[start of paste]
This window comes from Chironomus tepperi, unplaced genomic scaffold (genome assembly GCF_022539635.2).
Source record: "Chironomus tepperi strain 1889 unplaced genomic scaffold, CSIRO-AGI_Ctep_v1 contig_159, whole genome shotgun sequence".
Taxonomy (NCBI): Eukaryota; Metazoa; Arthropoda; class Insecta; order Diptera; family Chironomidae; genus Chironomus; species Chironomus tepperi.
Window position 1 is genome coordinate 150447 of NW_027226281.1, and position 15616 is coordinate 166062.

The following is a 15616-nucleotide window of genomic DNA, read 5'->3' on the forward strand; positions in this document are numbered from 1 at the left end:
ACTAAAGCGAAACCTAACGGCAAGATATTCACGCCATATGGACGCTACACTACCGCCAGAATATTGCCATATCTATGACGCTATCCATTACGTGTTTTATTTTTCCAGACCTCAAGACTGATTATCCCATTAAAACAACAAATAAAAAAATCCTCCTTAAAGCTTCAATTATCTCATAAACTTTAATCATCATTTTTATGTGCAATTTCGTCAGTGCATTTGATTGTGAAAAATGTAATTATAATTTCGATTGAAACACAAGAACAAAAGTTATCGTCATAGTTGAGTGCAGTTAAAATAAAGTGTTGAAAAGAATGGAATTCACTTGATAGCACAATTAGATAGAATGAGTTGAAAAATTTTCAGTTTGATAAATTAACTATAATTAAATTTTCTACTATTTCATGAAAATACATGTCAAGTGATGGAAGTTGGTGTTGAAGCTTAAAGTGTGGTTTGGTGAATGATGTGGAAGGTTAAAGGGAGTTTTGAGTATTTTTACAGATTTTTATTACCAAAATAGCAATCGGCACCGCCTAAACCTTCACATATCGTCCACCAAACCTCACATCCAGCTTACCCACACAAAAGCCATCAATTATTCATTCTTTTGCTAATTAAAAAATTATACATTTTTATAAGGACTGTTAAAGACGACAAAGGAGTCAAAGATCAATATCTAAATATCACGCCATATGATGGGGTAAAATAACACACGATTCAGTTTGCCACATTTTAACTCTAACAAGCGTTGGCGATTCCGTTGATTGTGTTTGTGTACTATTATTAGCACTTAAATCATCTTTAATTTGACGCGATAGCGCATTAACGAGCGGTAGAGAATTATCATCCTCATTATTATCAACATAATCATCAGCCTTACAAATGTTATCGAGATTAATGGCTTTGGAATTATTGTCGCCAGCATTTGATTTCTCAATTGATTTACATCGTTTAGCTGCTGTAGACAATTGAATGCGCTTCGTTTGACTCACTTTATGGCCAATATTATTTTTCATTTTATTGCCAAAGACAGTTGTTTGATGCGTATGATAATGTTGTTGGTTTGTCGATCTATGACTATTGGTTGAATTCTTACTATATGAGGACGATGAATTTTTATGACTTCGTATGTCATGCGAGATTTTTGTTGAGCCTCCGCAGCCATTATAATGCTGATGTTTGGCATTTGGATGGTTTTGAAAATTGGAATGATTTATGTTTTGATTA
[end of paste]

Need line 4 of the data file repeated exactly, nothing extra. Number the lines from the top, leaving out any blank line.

Window position 1 is genome coordinate 150447 of NW_027226281.1, and position 15616 is coordinate 166062.